How can Boston Dynamics’ Spot have a role in construction and architecture sector?

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One of Boston Dynamics’ most famous robots: Spot. Many of us may have known it from the video where it danced to the song Uptown Funk. The robot dog, who appeared with the image of a cute helper, inspired a Black Mirror episode, and in this episode, a not-so-cute side was introduced into people’s minds. So, sympathetic or not, how can we work together when we accept this emerging robotics industry with its realities and take it as a colleague rather than a pet or foe?

Boston Dynamics

Starting with brief information; Boston Dynamics is a tech company known for developing advanced robots with the ability to perform a range of tasks, including walking, running, jumping, dancing, and even backflipping.

One of the most interesting productions is their humanoid robot; Atlas. Atlas was produced with the first goals such as research and rescue, and can perform many physical tasks. In this way, it is planned to be used in situations that may be dangerous for humans.

The company, which produces advanced robots that can be used for different purposes such as BigDog, LS3, Wildcat, Handle and Spot, is on the rise. These robots, which have many abilities, allow them to be used in many different and various fields.


Perhaps one of the robots we are most familiar with, with the development of Spot and its images in fun lanes. Spot is a four-legged robot created by Boston Dynamics for use in various industries, from construction to oil and gas. Its design is similar to animals, with four legs and twelve degrees of freedom that allow it to move with agility and stability on uneven terrain. The robot is equipped with a sensor suite that includes stereo cameras, depth cameras, and a 360-degree LIDAR system. These features enable it to perceive its surroundings, map its environment, and make autonomous decisions.

Spot’s wireless communication capabilities enable remote operation and monitoring, with the ability to control the robot using a range of devices, such as tablets and laptops. The robot can also be programmed to operate autonomously, making it ideal for tasks that require a high degree of precision and efficiency. Boston Dynamics’ software provides enhanced control and monitoring of the robot, with real-time visualization of Spot’s movements and surroundings. Spot’s advanced capabilities include obstacle avoidance, autonomous navigation, and terrain adaptation, making it one of the most versatile and advanced robots available.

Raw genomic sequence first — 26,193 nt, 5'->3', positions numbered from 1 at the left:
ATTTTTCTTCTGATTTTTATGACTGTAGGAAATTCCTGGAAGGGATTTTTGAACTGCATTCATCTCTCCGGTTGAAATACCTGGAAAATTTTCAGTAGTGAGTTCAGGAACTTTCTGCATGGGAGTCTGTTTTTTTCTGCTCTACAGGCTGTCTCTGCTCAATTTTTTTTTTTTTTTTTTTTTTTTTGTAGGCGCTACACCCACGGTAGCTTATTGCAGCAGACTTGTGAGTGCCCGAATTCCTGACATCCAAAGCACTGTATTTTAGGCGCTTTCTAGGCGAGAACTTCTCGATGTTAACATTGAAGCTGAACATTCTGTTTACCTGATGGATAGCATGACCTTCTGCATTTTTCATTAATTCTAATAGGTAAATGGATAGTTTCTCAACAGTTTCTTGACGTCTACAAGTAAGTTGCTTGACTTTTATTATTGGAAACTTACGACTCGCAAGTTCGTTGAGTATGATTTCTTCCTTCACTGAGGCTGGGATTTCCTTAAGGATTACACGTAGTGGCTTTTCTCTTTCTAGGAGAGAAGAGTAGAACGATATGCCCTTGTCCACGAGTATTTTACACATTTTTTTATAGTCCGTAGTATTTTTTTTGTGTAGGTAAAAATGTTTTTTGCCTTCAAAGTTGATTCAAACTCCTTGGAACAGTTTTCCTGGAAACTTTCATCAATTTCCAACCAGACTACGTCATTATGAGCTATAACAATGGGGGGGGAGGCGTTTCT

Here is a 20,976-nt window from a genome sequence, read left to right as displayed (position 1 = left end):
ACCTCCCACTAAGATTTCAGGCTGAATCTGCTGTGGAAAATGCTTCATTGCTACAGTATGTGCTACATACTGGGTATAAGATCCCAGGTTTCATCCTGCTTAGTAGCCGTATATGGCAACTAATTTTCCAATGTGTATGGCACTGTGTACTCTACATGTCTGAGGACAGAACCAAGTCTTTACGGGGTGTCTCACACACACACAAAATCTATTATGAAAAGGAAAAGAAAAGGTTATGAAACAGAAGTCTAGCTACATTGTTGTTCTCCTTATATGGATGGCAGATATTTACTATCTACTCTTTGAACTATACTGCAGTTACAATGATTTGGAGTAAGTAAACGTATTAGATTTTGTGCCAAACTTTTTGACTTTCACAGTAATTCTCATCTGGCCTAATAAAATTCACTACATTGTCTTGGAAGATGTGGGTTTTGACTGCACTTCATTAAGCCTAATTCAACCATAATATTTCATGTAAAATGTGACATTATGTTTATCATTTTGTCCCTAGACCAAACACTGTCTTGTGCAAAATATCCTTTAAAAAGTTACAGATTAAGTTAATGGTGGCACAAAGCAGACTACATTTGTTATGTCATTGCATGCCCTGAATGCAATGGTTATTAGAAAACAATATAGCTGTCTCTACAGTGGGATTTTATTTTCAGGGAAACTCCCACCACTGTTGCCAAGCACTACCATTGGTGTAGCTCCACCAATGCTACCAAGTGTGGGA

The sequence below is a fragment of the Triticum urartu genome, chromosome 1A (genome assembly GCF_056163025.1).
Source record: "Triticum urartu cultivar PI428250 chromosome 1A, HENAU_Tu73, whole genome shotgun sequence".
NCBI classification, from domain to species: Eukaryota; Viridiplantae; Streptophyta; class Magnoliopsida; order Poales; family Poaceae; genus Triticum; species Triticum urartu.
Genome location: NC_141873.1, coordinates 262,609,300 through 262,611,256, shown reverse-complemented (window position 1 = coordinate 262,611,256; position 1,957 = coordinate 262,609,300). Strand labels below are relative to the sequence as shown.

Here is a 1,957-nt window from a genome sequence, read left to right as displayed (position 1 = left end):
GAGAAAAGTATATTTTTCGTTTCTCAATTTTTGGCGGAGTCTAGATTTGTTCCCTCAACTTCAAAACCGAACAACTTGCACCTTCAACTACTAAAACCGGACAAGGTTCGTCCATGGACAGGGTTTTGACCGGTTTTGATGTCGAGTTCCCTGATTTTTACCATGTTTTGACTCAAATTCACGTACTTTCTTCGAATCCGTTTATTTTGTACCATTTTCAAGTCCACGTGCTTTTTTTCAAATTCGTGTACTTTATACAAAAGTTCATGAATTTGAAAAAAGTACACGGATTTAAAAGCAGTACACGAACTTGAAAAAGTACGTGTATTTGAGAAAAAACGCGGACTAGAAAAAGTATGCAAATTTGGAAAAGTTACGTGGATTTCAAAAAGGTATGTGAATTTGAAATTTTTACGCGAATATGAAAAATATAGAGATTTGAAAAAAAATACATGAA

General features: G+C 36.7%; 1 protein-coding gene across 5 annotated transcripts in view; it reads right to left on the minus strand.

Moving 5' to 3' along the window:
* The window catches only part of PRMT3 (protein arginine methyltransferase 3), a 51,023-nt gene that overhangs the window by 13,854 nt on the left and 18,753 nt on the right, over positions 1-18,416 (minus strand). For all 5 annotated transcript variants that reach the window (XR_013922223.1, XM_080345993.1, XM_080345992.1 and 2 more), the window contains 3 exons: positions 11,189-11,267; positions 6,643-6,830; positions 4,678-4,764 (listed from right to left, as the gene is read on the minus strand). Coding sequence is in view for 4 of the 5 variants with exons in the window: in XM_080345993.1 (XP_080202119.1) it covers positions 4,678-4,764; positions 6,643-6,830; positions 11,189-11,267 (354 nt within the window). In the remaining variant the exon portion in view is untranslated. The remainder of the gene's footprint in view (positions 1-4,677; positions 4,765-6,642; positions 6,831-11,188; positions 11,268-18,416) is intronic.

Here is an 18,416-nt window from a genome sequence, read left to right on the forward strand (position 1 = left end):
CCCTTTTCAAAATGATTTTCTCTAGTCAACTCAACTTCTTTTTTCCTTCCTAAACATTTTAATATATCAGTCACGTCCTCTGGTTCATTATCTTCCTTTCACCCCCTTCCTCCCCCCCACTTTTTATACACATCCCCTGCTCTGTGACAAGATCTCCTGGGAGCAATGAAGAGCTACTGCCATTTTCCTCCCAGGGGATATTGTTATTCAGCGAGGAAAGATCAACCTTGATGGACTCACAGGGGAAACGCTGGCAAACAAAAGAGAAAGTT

Spot’s applications are vast, from inspecting construction sites and monitoring oil rigs to search and rescue operations. Its design and capabilities make it a reliable and valuable addition to any industry, with the potential to revolutionize the way tasks are performed.

Spot in construction

Spot has certainly made a name for itself in the construction and architecture industry, thanks to its impressive 3D laser scanner feature which allows it to access hard-to-reach areas and carry out various inspection jobs. Most people probably took notice of Spot when it was hired by Foster+Partners, a renowned name in the world of architecture. Spot’s work on the Battersea Power Station project involved scanning the structure to create a digital twin, which greatly facilitated the management of the project via BIM.

However, Spot’s value in the industry goes beyond just its physical contributions, which are undoubtedly significant. The robot’s ability to enter hazardous areas and detect problems in existing structures makes it an invaluable asset in identifying and solving issues in the construction process. As a site manager supporter in new constructions, Spot can carry out necessary inspections and help ensure the smooth progress of projects.

How can Spot have a role in the construction and architecture sector in today’s crisis?

In today’s era of resource scarcity, the notion of moving away from constructing buildings from scratch has gained widespread acceptance. The construction industry, being a major contributor to this crisis, has led to a heightened interest in the reuse of existing structures. While this approach offers savings in terms of materials and resources in the long run, the belief that building from scratch is more cost-effective and convenient still persists. One of the reasons for this may be the arduous and time-consuming process of identifying and repairing problems in existing structures. Each structure presents unique challenges, and identifying solutions to these challenges can be laborious and hazardous.

At this point in the discussion and the process, Spot can be involved as a colleague. Spot has the ability to detect and identify not only visible damage like cracks, breaks, and leaks but also more subtle problems with its advanced three-dimensional scanning technology. It can be trained to conduct site-specific evaluations and can provide insightful evaluations of the history of the structure. Spot’s skills go beyond mere physical imaging; it is adept at performing various liquid or gas leak tests, as well as acoustic and thermal evaluations.

Equipped with an impressive array of features, Spot can take a role and alleviate our troubles in countless situations where people often sweep away from addressing underlying issues, despite their awareness of the potential benefits. Specifically, Spot excels in the critical task of detecting and analyzing problems and situations within existing structures, ultimately streamlining the identification and resolution process.

It is possible to say that the time has come to stop seeing robots as potential enemies or as pets, and to do good by working together and benefiting from each other.

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